Our man in London, Neil Young, meets Kiwi expat author Kirsty Gunn for a drink and a chat about her acclaimed new novel – and then wanders off for more drinks with Max Porter.
With notebook in hand, I meet Kirsty Gunn at The Burr on Russell Square, and we order G&Ts. Outside there’s a heatwave. All over the country it’s so hot that the parched earth is revealing ancient striations – the outlines of Bronze Age rooms, towers, long-tumbled ramparts.
To live in London and read Gunn’s new novel Caroline’s Bikini is to experience a feeling of double, treble exposure. Gunn’s characters meet for G&Ts in a skein of imaginary yet all too familiar pubs across the capital. Do I know these people? Have our paths crossed? I’m sure I’ve darkened the doors of these drinking establishments, along with Nim, the novel’s narrator, and her childhood friend, Evan. But why do they keep meeting? They’re meeting because Evan’s fallen for Caroline, hasn’t he. The poor fool’s been blasted by the blunderbuss of love. Evan’s out to lunch.
Caroline herself is blonde, languorous, yet ultimately unknowable, like the remains of a Roman woman excavated during London building works. An enigmatic skeleton with bangles of bronze, a little bell – or, in her case, a bikini. We detect her via a kind of literary echolocation. Evan fountain-pens interminable, obsessive notes about his feelings, which he hands to Nim, his amanuensis, down the pub. Nim knots everything together, adding her additional commentary. Atop this, an editor-who-might-be-Kirsty-Gunn appends footnotes and a series of essays, academic in nature, which meditate on the nature of Nim’s assemblage of words and Evan’s love for Caroline.
I have to admit, Evan, there were times when I wanted to tell you to pull yourself together. Dry your eyes, mate. I know it’s hard to take… you’ve got to walk away now. But Evan can’t let go, and neither can Nim, her life as a freelance copywriter unravelling as she meets Evan for yet more rounds of late-night G&Ts in yet another pub. Her text takes on a dilatory, tremulous quality, like an uncertain tourist pausing in front of a tube map as an infuriation of commuters pours around her. Those of us determinedly striding, seeking the decisive line, a clear home run, will find ourselves thwarted.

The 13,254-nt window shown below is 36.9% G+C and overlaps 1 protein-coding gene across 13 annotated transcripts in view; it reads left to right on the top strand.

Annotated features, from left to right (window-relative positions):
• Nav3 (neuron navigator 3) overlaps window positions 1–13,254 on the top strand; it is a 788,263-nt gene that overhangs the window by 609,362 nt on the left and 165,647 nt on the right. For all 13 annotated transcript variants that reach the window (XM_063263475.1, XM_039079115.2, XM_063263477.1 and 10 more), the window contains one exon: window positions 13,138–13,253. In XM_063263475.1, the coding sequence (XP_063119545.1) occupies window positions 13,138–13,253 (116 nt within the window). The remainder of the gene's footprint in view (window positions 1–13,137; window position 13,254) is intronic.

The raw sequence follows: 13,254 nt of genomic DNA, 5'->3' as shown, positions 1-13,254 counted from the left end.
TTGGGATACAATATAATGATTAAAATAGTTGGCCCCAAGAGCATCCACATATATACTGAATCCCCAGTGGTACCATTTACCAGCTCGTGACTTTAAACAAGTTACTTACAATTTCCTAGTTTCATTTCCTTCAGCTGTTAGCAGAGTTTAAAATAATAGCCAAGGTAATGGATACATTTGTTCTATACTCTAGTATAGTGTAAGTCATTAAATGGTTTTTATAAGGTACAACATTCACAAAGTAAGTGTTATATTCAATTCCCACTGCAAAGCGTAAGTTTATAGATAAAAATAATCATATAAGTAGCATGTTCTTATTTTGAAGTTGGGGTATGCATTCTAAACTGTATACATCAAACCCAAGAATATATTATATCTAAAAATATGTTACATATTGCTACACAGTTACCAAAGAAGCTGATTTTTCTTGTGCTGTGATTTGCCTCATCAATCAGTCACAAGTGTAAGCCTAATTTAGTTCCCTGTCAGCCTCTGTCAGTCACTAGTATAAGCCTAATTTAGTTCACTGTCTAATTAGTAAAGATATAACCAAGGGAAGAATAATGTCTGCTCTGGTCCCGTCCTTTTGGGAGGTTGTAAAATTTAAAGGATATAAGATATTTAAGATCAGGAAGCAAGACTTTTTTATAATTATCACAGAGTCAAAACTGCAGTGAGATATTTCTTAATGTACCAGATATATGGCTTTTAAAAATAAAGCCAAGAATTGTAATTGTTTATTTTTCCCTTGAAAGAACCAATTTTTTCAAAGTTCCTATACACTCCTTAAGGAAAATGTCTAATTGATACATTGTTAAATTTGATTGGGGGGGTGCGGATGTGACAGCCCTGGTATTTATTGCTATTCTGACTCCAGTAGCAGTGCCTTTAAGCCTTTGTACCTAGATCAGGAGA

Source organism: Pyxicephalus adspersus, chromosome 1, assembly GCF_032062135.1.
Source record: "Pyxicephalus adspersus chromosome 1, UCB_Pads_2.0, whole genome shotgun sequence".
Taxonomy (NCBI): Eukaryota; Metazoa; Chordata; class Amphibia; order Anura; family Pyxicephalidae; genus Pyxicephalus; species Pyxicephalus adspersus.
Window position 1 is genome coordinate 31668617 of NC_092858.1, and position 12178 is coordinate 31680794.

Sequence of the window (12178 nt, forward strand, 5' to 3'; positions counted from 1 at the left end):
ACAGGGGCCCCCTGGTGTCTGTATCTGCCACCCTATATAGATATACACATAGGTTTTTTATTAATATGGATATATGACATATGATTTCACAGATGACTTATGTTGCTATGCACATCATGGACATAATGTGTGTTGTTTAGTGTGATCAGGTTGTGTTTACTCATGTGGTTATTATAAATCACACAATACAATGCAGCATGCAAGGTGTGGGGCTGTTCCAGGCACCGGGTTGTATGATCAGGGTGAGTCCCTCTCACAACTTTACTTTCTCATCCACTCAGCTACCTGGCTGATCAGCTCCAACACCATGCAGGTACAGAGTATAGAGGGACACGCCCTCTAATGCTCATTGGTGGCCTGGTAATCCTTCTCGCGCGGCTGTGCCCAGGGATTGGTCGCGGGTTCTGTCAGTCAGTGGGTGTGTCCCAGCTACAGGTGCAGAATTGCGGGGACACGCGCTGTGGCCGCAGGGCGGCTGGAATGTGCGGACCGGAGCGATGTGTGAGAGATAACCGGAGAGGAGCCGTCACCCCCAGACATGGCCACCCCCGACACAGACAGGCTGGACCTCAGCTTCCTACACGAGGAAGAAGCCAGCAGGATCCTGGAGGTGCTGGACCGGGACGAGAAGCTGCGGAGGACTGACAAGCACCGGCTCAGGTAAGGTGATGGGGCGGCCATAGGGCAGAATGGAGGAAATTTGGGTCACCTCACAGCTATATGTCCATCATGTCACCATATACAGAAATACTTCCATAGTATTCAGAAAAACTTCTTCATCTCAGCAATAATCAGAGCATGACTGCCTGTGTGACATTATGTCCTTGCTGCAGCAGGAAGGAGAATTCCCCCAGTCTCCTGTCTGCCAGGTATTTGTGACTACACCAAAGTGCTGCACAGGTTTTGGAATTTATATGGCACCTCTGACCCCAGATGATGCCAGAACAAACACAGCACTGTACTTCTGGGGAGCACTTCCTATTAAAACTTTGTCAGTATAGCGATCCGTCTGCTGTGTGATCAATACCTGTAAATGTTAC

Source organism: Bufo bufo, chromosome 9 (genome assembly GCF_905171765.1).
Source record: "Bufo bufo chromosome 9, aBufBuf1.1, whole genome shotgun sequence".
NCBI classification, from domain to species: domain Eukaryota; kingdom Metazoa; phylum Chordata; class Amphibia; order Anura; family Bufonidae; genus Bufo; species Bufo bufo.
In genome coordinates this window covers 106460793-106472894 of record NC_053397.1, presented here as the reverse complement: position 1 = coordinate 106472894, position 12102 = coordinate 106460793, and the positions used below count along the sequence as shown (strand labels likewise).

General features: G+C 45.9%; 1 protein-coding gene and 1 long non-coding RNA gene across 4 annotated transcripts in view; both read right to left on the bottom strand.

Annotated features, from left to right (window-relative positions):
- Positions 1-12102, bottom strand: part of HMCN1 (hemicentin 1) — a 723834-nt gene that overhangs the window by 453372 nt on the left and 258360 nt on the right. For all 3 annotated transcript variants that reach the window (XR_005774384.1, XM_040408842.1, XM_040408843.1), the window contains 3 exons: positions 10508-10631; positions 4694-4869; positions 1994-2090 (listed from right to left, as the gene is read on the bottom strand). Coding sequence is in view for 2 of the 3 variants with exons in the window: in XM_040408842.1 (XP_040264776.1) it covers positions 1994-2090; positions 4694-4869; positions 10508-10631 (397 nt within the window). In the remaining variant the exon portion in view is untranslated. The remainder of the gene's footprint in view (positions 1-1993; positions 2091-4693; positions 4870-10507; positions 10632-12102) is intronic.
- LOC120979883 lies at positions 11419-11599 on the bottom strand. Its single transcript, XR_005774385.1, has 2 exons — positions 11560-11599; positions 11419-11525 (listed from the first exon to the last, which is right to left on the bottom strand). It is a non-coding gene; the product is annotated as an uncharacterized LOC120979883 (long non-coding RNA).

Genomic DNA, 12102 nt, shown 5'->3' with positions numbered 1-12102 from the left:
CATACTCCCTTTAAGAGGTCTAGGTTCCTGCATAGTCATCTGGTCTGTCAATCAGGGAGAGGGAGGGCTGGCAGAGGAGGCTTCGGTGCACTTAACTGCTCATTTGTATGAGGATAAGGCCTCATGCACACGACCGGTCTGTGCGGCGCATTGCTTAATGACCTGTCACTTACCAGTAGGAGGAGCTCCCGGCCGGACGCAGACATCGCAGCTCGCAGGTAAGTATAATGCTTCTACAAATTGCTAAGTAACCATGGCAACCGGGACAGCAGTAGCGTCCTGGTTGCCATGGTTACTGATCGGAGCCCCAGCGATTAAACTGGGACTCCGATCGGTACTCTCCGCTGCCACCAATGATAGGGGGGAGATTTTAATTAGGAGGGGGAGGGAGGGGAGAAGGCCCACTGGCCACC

But this, it turns out, is Petrarchan love, i.e., unrequited. And indeed Evan, who’s returned to Britain after living in the US, seems to get lost on his way to first base. The editor draws our attention to the 12th century treatise on the nature of courtly love, De Amore, by Andreas Cappellanus. This is the “fundamental text upon which all other narratives — including this one — are fashioned”.
Does the text’s interruptive quality make you cross, asks Gunn. “Did you feel it was interfering with your reading?” This is entirely deliberate. “It causes you to pause in that flow. Don’t get into any mood here. Stay alert. Don’t go to sleep in the mood that I’m conjuring.”
The whole thing began, she says, with Il Canzoniere, the multitudinous collection of poems by the Renaissance poet Petrarch, whose central theme was his love for Laura. Petrarch glimpsed Laura once as she was coming out of a church.
From Caroline’s Bikini: “His entire life thereafter was spent thinking about her, planning a future with her, imagining her and her impress upon him in all its detail. … Fully in love with someone he had never met, never even said hello to, and who he would never, in his long life, ever see again… This was Francesco Petrarch.”
In The Burr, Gunn says, “It’s that idea of making something real and tangible that didn’t exist before. And that you make the real and tangible thing out of something that in itself has no substance. So instead of writing about a love affair you make a thing to be the love affair.”
So, as she curates and crafts, Nim makes “a work of detail and imagination that effects reality: making into an object that could be held in one’s hands as a text or book a love that was otherwise unobserved and unrequited, that had no currency in the world.”